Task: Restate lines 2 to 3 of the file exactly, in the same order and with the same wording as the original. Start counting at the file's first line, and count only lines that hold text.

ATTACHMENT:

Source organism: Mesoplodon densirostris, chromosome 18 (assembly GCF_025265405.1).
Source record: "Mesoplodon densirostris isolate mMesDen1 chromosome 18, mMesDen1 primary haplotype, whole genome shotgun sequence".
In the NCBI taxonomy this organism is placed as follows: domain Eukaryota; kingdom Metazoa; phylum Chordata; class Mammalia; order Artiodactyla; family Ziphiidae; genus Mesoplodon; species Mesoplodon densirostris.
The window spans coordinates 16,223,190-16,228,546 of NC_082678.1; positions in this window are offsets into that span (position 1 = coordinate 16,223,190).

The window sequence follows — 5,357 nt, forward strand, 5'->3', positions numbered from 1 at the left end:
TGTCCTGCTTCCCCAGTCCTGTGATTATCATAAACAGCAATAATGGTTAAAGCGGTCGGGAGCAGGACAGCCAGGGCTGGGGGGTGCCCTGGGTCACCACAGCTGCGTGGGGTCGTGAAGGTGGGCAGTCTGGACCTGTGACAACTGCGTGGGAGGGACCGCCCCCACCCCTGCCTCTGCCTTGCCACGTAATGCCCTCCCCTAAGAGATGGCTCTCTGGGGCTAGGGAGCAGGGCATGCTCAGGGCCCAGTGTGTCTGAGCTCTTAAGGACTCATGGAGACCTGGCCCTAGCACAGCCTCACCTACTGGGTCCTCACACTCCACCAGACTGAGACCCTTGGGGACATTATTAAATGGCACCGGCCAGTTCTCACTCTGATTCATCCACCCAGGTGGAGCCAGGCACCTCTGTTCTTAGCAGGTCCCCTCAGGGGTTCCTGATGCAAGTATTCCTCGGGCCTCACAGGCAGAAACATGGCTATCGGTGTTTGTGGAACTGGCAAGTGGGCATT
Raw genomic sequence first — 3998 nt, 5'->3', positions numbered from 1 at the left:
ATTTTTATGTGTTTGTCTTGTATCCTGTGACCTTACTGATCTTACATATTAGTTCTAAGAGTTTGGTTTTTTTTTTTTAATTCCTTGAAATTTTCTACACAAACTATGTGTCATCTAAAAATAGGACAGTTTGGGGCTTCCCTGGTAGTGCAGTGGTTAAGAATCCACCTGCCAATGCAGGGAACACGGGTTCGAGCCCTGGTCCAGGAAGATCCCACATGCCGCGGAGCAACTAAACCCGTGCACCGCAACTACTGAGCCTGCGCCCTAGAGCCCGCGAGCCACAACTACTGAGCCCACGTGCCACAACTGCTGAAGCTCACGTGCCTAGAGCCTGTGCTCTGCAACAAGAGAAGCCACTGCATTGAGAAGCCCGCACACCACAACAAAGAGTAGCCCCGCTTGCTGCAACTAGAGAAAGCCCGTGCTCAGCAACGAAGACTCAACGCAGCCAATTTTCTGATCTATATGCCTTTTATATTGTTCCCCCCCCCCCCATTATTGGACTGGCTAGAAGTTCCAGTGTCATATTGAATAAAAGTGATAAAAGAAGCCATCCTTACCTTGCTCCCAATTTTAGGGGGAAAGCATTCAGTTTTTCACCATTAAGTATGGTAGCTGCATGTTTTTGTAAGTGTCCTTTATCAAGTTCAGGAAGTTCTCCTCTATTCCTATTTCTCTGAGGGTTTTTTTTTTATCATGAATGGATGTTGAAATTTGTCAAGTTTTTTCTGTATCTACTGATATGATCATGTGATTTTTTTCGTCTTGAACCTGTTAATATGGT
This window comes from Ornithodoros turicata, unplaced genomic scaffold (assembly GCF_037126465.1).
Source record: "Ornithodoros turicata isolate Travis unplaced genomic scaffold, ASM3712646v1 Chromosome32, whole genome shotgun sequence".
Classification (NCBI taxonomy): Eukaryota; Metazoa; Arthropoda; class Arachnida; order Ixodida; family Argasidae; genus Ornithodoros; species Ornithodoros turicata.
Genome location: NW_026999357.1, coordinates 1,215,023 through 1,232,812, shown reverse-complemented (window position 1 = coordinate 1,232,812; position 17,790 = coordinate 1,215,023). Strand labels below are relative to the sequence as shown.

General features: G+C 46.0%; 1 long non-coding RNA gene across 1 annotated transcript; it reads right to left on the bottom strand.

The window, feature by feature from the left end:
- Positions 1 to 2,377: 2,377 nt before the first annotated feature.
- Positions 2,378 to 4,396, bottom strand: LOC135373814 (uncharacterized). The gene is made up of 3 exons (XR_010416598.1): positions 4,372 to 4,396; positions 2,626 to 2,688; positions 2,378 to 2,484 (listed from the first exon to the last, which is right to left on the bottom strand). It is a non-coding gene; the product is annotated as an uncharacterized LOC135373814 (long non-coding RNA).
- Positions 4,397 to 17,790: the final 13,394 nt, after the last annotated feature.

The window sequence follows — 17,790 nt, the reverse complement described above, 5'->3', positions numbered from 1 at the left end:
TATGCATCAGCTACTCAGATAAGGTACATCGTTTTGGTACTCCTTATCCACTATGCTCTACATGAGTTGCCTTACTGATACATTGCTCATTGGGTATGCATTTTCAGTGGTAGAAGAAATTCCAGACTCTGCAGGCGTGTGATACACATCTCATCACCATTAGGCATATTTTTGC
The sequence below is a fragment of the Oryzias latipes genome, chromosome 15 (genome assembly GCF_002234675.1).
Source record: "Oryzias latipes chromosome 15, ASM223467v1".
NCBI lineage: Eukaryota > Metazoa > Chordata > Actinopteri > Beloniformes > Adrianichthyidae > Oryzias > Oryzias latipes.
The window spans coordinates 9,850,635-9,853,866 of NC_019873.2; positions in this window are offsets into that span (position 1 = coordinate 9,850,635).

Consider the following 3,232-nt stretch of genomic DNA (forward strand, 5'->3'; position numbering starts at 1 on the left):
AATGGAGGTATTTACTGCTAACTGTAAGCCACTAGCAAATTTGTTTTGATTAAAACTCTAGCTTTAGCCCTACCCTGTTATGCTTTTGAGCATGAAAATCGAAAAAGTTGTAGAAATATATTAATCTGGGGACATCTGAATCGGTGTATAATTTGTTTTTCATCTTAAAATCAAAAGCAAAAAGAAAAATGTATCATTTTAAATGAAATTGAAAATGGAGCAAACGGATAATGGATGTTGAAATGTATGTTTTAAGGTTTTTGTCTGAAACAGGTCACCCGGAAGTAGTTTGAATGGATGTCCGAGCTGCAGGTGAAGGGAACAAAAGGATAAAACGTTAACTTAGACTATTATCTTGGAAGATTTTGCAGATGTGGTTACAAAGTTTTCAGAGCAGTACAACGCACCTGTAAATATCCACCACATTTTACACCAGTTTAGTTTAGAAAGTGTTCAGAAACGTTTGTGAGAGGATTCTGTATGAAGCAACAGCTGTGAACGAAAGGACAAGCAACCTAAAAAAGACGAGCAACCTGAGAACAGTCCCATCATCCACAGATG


Source record: "Mesoplodon densirostris isolate mMesDen1 chromosome 18, mMesDen1 primary haplotype, whole genome shotgun sequence".
In the NCBI taxonomy this organism is placed as follows: domain Eukaryota; kingdom Metazoa; phylum Chordata; class Mammalia; order Artiodactyla; family Ziphiidae; genus Mesoplodon; species Mesoplodon densirostris.